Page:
A renowned Physical Therapist teaches the concept "proximal stability before distal mobility." In layman's terms, this means "master what is close before attempting what is far." In basketball terms, this means that until you can make 95 to 100% of your uncontested lay-ups, defined as "any shot, from any location, within 1 to 3 feet of the basket," you should not attempt a longer-range shot.
Now, this runs counter to what seems natural. After all, a shot from distance is worth 3 points, yes, and a shot from close range is only worth 2 points. And, the ESPN highlights usually feature slam dunks (for our purposes, this is not considered a lay-up) or long-range heaves. Drive down any residential street with basketball hoops, and it seems that the preference is for the shooter, regardless of age, to fire bombs from distance. After all, it just seems too easy to shoot from 1 or 2 or 3 feet away.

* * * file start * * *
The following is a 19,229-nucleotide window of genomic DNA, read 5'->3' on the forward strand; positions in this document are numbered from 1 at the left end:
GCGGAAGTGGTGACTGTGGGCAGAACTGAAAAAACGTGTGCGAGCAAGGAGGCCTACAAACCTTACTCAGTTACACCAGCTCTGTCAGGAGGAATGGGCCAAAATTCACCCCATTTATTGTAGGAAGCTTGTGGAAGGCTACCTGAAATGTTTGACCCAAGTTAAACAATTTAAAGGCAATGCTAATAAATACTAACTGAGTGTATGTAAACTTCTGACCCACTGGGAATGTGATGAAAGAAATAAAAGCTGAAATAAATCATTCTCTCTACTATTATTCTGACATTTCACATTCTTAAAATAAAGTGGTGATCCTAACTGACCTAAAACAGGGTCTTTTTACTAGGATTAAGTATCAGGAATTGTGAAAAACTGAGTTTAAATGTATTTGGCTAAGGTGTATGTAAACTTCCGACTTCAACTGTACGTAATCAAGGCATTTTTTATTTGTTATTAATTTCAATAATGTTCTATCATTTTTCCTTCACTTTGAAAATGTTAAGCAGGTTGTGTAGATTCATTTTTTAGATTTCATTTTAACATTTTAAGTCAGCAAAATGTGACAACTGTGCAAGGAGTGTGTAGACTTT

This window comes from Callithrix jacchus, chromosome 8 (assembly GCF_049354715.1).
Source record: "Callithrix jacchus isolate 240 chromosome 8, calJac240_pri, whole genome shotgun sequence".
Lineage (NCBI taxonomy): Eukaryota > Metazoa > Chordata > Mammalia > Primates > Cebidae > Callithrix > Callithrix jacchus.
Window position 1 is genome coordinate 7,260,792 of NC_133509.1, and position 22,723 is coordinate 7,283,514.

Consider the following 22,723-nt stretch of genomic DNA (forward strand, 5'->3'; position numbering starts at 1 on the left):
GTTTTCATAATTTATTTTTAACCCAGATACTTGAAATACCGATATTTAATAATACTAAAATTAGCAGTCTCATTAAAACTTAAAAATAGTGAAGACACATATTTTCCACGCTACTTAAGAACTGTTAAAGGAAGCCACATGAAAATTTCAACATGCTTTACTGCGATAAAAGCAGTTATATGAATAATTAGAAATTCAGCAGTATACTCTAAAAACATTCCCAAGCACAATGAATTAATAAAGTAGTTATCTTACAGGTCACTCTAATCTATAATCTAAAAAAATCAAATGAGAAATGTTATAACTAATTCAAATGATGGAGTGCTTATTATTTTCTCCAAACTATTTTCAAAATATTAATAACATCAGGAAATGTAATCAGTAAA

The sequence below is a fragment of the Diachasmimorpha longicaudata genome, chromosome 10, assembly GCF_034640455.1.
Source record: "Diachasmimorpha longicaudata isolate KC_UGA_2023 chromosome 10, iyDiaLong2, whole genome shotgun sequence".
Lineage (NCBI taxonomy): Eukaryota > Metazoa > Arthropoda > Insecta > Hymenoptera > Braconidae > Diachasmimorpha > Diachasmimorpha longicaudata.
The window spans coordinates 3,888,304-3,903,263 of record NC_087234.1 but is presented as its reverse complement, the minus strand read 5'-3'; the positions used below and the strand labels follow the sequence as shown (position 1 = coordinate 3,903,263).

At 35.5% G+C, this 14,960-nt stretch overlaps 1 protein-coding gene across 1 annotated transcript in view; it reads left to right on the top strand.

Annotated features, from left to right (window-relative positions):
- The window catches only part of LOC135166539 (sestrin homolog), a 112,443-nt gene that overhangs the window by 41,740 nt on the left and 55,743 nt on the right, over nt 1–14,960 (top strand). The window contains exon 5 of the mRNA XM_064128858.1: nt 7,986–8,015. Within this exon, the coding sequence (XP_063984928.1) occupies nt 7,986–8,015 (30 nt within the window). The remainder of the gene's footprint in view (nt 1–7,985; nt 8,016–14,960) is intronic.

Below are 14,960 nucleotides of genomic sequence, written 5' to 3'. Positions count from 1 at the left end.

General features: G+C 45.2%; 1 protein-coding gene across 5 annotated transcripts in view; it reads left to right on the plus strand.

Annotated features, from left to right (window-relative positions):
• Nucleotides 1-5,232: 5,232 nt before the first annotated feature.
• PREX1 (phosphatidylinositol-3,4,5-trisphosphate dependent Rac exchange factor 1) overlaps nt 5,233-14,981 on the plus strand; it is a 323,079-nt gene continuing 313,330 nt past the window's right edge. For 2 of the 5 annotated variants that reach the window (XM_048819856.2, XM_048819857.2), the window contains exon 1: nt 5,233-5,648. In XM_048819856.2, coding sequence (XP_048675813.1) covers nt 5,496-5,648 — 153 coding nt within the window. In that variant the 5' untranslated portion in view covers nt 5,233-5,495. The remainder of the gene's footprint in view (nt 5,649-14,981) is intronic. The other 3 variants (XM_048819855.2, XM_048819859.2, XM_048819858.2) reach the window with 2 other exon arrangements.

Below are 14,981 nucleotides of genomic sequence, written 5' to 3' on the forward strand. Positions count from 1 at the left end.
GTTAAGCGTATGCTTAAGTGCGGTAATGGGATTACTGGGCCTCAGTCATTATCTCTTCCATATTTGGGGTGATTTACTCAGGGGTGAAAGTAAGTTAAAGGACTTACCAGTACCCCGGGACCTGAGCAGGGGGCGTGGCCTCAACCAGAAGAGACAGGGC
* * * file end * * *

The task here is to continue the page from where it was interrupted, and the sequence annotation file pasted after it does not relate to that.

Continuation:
However, the lay-up is the essential foundational and non-replaceable building block in the construction of any great shooter. If you can't make a shot, guaranteed, from in close, why would you expect to attain excellence from a distance further? Yes, it's boring. Yes, it seems too easy. Yes, there's little glory and no excitement. But the long-term consequences demand that a great shooter first prove his greatness close to the basket, before venturing far from the basket.
If the goal of basketball, and hence the name, is to put the ball in the basket, master what is close. Perfect the layup, in all its variations, before you go further away. Sacrifice short-term excitement for long-term baskets.